THE 2009-2010 CAR PROJECT BEGAN WITH A WRECKED INDY LOLA CHAMP CAR CHASSIS, SUSPENSION, STEERING AND BRAKES. THE STUDENTS MADE DECISIONS ABOUT THE DRIVELINE, THE ELECTRIC BATTERY CONFIGURATION, THE MOTOR AND MOST IMPORTANTLY, THE BODY DESIGN. IN CLASS, THE STUDENTS LEARN BASIC SCIENTIFIC CONCEPTS LIKE AERODYNAMICS AND EFFICIENCY. THE WEIGHT OF THE CAR WAS IMPORTANT FOR THEM TO REACH THEIR GOAL OF BUILDING AN ULTRA-EFFICIENT CAR.
Everything that could be taken off of the car was removed, and they decided that they only needed two brakes, one-wheel chain drive. They used 21 Lithium Ion batteries, daisy-chained together, totaling 60 volts. The chassis is made of carbon fiber, the strongest and lightest weight material available making the body weight only 350 pounds. The metal wire frame weighed only 50 pounds. With the batteries adding another 300 plus the wheels and tires, the car came in around 1,000 pounds total weight.
It was built for efficiency, so even though the Lola had enough power to go faster, it was programmed to run only 45 mph. That way, they could analyze the efficiency during different driving conditions. We measured the efficiency differences by measuring the weight of the driver, the wind speed, the air pressure in the tires, the temperature of the batteries, the temperature of the track and the air temperature.
On the eight-mile oval track at Fort Stockton, Texas, where Bridgestone Americas tests their tires, our Project Lola consistently went around the track and logged over 360 MPGe at its 45 miles per hour pace. When we reduced our speed to 25 mph around the track, we logged 440 MPGe!
THIS CAR STARTED IN A SIMILAR WAY TO THE LOLA: WITH A WRECKED INDY CAR, A 1999 REYNARD CHASSIS, SUSPENSION AND STEERING. THE CHASSIS HAD A HUGE HOLE IN ITS SIDE, SO THE FIRST STEP WAS REPAIR OF THE CARBON FIBER TUB. IT GAVE US THE OPPORTUNITY TO DECIDE UPON A COLOR FOR OUR CAR: GREEN WAS THE OBVIOUS CHOICE!
With our new group of students, the aerodynamic testing and experimenting resulted in a slightly different decision about the body style. These students wanted the air to flow THROUGH the car, rather than up and over the car. So vents were designed and fabricated into the wire frame, and the front had a lower profiled grill, which allowed air to flow through and around the chassis. The decision to design a “road-ready” car changed the configuration of the battery design. We needed more power, so 30 Lithium Ion batteries were installed for a total of 96 volts. Since the vehicle is able to travel at highway speeds,
the plan was to design a more durable body, using the same wire frame technology of Project Lola but with a different skin.
THE LOTUS IS A 1977 ESPRIT THAT WAS RECOVERED FROM CAR PARTS IN SOMEONE’S BACKYARD. THE STUDENTS COMPLETELY DISASSEMBLED THE CAR, CLEANED IT UP PART BY PART, PAINTED, SANDED AND FILED RUST OFF OF EVERYTHING AND PUT IT ALL BACK TOGETHER.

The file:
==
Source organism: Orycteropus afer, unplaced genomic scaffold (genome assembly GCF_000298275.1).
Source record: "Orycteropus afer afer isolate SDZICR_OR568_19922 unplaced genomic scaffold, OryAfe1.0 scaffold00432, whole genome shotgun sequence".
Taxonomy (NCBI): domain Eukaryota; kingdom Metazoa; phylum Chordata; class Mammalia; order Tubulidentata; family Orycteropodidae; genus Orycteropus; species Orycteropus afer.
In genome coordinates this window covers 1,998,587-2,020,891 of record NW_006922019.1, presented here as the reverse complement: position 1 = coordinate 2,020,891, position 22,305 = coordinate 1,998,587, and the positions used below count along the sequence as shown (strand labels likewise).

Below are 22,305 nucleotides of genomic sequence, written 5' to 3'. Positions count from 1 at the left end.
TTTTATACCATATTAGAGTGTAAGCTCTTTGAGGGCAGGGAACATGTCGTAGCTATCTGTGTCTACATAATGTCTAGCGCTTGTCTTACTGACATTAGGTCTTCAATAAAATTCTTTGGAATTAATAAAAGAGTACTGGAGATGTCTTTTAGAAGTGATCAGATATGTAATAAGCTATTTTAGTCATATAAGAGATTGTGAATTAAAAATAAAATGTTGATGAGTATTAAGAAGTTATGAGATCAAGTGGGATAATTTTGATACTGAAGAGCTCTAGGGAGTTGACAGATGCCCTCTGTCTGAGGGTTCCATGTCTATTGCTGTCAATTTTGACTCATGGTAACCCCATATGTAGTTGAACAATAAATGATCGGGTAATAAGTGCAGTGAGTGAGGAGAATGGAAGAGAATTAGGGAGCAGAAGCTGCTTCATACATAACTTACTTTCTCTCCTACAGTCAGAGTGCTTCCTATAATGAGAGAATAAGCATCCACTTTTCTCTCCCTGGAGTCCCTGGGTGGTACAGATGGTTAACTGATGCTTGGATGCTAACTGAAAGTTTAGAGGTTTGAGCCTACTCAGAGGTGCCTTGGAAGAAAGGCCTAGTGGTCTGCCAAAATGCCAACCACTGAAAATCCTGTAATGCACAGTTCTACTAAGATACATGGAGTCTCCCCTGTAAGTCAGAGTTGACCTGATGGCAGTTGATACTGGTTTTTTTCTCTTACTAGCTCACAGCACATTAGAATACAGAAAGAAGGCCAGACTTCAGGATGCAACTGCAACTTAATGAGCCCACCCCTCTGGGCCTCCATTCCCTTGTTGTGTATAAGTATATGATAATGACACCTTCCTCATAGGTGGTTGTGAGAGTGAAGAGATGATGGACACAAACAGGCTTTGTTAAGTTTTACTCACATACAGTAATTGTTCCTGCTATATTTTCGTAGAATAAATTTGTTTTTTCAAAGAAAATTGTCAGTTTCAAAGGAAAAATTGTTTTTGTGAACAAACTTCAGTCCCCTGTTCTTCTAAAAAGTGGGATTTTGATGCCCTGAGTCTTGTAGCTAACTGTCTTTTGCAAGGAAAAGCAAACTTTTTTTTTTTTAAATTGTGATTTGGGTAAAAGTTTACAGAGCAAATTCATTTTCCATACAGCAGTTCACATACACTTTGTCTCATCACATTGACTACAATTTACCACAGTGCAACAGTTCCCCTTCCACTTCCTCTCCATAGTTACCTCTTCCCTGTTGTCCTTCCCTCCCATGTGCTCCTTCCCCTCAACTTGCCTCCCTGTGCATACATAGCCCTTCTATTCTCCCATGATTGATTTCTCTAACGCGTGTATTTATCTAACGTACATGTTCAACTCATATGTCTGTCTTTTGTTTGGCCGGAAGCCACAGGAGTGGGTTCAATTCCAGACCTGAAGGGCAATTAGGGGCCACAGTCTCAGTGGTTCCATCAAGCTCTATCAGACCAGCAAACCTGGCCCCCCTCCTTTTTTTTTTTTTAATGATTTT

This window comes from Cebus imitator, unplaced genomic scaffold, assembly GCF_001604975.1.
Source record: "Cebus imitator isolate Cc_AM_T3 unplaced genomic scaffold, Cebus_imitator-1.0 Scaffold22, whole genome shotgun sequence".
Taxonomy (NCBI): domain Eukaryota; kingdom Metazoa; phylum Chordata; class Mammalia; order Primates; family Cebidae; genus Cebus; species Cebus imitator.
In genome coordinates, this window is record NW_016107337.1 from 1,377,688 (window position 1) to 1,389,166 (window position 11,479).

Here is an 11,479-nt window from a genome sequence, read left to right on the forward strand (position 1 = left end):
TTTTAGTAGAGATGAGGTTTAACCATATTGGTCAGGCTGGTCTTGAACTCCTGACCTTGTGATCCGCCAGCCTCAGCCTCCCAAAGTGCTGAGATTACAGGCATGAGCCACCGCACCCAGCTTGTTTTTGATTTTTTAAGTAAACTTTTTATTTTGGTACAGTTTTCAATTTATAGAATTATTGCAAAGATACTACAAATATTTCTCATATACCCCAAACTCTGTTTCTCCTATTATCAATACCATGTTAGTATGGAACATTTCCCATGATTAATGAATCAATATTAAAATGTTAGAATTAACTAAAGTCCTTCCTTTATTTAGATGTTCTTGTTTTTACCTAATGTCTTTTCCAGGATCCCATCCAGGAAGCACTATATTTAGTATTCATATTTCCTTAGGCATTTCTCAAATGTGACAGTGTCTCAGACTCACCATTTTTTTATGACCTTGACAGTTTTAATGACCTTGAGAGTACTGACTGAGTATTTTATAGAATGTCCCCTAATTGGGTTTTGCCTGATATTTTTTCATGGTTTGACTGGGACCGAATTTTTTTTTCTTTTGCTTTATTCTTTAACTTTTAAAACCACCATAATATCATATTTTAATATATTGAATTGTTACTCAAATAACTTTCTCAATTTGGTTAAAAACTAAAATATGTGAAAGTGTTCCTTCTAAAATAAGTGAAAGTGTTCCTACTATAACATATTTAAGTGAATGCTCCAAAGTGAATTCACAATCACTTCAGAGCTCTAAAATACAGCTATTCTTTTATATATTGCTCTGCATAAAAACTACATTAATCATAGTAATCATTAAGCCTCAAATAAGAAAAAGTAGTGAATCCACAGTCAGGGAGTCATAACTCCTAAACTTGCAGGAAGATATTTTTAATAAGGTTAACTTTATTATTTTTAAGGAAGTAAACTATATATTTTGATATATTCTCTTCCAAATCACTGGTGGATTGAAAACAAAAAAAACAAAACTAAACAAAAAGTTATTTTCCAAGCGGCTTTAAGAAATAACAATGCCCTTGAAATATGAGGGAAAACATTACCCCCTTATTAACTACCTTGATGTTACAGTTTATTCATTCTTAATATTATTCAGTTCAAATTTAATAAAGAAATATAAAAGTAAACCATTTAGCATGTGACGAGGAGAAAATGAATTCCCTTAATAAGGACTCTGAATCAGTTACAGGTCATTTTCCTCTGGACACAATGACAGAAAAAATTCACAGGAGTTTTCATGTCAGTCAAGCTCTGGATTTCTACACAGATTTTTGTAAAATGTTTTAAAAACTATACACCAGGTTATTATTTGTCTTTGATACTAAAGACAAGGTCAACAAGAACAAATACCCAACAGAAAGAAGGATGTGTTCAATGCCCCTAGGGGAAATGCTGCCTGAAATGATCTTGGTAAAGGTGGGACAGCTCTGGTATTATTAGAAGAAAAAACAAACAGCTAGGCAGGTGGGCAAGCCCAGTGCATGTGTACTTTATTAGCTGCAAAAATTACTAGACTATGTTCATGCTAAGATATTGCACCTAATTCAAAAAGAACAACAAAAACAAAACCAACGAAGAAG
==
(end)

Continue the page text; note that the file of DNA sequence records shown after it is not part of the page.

Being our first two-seat vehicle, the car was pared down to 1,880 pounds. It is a plug-in electric, powered by a 20 horsepower DC motor and is equipped with 30 – 3.2 volt, lithium ion batteries for a total of 96 volts. It can reach 70 miles per hour and has a range of 80 miles.
The car was designed for and accomplished a cross-country run from San Diego, CA to Jacksonville, FL. It operated flawlessly. It ran at 55 miles per hour and was charged by a generator in 60 minutes.
At each charging stop (40 stops, over 12 days) the students of MINDDRIVE made presentations to schools, organizations and the public. The students accomplished something that no one had done before.
Project Karmann Ghia
AFTER SUCCESSFULLY BUILDING THE LOLA, REYNARD AND LOTUS PROJECTS THE MINDDRIVE PROGRAM WAS UP FOR THE TASK OF GOING ONE STEP FURTHER. BUILDING ON THEIR EXPERIENCE, THE CURRENT PROJECT IS UNIQUE, BEING BASED ON A 1967 VOLKSWAGEN KARMANN GHIA. THE EARLY VOLKSWAGENS WERE KNOWN FOR BEING SIMPLE AND EFFICIENT— A NATURAL PARALLEL TO THE WORK OF MINDDRIVE.
The project begins by converting a Ghia to an electric-powered vehicle followed by making a prototype based on the Ghia that has a structure made from a sustainable material, wood. The car has a lightweight skin and is designed for short haul, urban or village use. It is designed to travel 30 miles at a maximum speed of 45 miles per hour. The students are planning to roll the prototype into production—approximately one per month—as for-sale, car kits, which is a means of financially self-supporting the program.
The first conversion car is called Series I and the second car for production to be called Series II. The first Series I conversion will be driven from Kansas City, MO to Washington, D.C. in June 2013. Like the Lotus project, the students will drive the car and make presentations at charging stops to other students and the public. The first Series II prototype will be completed in October of 2013. There are several standing orders.